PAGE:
May 8 2022 thoughts
The fire started up by Sierra Los Pinos in the Jemez on April 22 (happy Earth Day.. ugh!) It has been mixed conditions (primarily wind related) – one crazy wind and smokey day (on the start day) and we got 80% ready to evacuate (animal carriers assembled and right by the door, for example). Everyone (lab, county, forest, NNSA/DC, individuals) is watching the fire closely and making plans for many contingencies.
Today (May 8, happy Mother’s Day??) is dry and windy and the start of “100 hours of red flag conditions.” I was supposed to go on work travel but cancelled. This morning I’ve been watching fire information, air fire-fighting and fire-mapping, and remember some good adventures in that area of the Jemez. This post is semi-therapeutic, semi-informative for others perhaps.
I saw this image of current aircraft and fire status and I decided to add a few photos from semi-recent activities up there – you can see the fuel load and what is going on. This image is from ~9am this morning (May 8):
Th map is a bit busy, so here goes: the radial black rings are distance from NM4 and NM501 intersection aka “back gate.” Each ring is a mile.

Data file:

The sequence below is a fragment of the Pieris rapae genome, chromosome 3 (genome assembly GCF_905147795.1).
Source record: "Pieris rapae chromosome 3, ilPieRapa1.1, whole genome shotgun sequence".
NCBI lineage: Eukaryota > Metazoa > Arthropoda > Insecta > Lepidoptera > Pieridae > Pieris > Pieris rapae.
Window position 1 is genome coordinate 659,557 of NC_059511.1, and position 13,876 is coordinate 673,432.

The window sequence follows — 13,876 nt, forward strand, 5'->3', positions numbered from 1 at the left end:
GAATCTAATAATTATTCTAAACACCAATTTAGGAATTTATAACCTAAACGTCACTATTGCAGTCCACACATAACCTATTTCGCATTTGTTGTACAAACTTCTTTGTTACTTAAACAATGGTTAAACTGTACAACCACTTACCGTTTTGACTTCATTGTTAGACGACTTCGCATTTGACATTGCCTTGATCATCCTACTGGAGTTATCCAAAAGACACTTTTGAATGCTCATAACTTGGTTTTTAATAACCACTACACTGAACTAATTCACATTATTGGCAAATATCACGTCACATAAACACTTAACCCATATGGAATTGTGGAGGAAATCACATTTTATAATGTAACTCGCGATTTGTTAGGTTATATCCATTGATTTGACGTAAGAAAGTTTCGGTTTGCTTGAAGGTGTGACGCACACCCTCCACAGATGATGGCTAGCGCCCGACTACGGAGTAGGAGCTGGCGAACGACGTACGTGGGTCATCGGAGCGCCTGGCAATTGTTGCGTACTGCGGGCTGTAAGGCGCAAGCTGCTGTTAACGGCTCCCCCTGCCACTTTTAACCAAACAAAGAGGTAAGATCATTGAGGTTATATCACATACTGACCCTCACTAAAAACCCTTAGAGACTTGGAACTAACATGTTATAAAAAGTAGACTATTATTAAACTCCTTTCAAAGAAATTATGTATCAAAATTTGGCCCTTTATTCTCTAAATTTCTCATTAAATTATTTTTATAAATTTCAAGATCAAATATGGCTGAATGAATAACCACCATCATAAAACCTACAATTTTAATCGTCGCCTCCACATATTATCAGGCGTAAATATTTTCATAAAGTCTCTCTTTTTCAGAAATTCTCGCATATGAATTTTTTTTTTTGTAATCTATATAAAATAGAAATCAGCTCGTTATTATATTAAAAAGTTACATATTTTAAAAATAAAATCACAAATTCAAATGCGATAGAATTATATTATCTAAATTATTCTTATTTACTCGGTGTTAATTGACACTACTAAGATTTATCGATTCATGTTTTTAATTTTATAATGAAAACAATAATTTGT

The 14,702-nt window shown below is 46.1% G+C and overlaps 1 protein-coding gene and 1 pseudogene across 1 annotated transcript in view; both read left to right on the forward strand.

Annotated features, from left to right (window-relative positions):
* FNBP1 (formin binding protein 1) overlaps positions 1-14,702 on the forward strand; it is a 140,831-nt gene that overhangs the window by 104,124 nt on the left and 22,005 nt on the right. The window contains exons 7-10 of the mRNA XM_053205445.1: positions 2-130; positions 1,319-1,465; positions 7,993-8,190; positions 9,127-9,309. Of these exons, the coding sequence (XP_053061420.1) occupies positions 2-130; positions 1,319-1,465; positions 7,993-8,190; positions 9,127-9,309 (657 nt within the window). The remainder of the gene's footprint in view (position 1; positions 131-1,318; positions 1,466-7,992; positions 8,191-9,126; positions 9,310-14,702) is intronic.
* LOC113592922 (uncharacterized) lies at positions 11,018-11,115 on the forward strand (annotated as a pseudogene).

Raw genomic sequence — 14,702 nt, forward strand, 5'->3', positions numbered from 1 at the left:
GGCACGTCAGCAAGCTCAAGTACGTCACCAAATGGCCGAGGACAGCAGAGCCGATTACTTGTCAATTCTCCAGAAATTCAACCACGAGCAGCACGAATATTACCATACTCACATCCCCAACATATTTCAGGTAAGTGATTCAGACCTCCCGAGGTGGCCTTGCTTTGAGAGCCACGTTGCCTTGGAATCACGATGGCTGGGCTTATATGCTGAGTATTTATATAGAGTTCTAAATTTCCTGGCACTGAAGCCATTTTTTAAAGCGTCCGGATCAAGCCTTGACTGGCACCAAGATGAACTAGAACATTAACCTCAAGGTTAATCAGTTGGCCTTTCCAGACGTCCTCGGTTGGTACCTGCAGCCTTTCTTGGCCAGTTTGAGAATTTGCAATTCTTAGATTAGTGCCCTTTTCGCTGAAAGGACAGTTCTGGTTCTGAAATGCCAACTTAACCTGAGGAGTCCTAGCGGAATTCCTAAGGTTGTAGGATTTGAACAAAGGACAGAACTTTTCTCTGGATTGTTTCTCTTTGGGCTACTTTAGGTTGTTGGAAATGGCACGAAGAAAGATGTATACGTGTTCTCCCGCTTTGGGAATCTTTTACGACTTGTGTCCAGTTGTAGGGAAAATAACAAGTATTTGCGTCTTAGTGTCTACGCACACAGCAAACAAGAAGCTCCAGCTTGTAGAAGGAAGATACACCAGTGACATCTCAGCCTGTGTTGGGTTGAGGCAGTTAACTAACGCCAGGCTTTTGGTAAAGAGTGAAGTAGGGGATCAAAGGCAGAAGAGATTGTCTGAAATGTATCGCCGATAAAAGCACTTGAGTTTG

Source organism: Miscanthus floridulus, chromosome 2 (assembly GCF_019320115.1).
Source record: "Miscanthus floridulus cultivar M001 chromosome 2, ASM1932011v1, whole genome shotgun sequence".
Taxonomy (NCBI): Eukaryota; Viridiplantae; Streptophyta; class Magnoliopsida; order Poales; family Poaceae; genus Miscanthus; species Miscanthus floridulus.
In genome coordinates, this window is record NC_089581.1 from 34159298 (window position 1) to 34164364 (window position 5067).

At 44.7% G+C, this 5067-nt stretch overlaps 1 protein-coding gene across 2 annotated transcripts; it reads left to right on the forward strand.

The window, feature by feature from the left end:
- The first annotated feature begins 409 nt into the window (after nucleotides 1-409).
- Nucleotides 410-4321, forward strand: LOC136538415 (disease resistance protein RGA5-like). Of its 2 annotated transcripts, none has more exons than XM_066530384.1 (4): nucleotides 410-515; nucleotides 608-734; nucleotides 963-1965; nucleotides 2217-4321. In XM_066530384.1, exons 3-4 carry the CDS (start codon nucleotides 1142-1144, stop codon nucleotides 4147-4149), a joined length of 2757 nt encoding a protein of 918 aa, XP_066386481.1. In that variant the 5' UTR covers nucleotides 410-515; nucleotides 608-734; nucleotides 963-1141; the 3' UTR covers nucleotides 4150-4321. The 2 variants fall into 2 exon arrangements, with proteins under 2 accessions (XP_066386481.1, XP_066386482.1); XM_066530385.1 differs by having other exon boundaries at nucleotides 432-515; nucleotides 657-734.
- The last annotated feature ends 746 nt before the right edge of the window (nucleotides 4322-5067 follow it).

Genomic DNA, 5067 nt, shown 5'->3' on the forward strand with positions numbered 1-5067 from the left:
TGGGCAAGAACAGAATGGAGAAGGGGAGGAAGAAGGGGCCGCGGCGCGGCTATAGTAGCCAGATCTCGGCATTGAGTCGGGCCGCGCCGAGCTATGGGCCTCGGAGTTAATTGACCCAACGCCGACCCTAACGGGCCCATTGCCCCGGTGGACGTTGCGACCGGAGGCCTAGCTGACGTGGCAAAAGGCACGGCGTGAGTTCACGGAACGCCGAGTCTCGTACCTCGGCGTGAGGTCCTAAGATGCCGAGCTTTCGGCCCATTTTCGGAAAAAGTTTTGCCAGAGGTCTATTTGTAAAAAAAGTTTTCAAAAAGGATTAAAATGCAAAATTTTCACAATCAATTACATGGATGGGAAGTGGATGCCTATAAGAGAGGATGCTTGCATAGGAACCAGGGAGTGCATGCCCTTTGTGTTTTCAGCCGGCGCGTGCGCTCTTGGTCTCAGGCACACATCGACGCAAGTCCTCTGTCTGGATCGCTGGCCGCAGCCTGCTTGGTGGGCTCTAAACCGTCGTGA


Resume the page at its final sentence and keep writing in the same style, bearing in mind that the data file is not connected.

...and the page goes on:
Red are IR hot spots (very likely fire, but need to be confirmed).
Blue tracks are various fire fighting/support planes. I added two black arrows. The lower arrow is the start of the narrow spot of FR 287 heading out Sawyer Mesa. Last Nov 6 2021, I rode this with Shawn and Mike. You might be able to view the route and two other photos near here on strava. Two photos taken really close to the head of the lower black arrow (and right at the NE corner of the fire by IR) are below. You can see – fire has burned there before, not lots of crowning opportunity for the current fire or live trees right here, but still fuel, and super dry.
Next, is a more recent photo – from Jan 9, 2022. Aven and I went up to cross country ski. The photo is taken near the head of upper black arrow in the first map. You may be able to check the track and photo at strava. In the photo below, you can see more live trees (fuel.. ugh..) than out Obsidian Ridge (the two photos above). The snow sure looks nice but that is all gone and not much moisture at all up there right now.
We are watching the fire carefully, thinking of everyone up there – people who live up there and are evacuated, the fire fighting crew (THANK YOU!), and everyone impacted and stressed out by the smoke, wind, dry, and uncertainty. Everyone stay safe!